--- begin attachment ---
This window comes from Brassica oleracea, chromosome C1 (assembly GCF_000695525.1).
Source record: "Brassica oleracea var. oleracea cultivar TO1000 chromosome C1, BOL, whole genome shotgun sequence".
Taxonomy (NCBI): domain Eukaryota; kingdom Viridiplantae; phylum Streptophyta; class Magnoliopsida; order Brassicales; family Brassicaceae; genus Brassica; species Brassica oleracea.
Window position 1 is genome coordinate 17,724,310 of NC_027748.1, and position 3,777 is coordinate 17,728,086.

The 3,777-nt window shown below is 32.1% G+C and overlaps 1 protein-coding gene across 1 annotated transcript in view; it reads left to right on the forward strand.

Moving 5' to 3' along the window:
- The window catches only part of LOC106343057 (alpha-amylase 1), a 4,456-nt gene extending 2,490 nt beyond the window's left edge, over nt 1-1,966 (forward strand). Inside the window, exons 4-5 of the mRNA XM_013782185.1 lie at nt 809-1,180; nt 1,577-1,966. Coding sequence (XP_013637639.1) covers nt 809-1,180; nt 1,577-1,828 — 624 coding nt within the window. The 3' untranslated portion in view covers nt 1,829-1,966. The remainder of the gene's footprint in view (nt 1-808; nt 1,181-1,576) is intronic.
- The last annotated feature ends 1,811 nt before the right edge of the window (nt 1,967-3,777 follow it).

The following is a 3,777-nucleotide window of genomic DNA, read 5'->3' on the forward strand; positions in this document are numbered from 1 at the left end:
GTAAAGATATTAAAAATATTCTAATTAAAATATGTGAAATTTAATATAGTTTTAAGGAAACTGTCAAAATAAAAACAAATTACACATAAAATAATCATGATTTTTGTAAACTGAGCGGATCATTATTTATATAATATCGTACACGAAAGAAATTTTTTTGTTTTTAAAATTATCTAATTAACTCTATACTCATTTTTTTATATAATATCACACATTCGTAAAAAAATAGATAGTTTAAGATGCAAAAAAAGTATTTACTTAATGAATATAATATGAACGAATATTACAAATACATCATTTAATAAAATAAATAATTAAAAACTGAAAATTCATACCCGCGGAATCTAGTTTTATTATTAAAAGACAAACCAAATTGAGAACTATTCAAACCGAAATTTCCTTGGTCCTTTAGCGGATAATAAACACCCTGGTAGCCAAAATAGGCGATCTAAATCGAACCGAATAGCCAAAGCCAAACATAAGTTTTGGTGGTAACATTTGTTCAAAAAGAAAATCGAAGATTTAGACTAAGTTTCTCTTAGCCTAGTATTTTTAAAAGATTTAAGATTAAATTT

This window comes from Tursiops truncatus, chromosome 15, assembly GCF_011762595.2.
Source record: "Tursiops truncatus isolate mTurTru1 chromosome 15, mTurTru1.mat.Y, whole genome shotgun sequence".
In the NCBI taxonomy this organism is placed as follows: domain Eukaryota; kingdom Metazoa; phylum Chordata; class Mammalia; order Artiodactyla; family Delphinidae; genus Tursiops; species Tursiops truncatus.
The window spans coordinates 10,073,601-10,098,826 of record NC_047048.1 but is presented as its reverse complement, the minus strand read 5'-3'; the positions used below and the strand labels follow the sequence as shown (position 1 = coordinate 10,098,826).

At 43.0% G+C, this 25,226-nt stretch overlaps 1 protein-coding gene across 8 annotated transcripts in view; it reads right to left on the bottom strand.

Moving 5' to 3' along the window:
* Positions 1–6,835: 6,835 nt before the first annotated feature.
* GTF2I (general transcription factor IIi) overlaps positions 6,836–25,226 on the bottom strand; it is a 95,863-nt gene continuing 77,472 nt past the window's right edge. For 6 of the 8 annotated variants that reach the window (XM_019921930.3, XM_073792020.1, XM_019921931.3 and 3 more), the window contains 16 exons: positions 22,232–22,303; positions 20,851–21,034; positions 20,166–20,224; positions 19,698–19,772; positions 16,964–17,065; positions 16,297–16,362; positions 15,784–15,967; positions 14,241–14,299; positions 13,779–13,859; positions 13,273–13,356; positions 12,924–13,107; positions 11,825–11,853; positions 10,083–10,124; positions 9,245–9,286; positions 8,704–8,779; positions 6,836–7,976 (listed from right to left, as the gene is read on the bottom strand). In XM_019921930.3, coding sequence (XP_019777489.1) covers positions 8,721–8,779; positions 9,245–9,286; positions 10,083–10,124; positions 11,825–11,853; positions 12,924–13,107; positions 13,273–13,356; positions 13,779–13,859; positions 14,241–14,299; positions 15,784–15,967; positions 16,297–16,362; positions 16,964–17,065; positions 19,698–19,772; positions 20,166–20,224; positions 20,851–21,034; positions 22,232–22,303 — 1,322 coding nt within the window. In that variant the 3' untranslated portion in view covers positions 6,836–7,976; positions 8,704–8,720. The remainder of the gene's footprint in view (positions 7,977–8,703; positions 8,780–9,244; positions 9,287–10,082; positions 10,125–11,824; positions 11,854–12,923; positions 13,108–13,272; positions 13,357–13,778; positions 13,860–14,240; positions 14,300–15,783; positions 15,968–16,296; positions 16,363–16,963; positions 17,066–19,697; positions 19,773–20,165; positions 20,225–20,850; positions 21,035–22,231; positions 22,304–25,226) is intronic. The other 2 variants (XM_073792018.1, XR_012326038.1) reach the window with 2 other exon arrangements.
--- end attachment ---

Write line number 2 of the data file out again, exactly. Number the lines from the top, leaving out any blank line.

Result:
Source record: "Brassica oleracea var. oleracea cultivar TO1000 chromosome C1, BOL, whole genome shotgun sequence".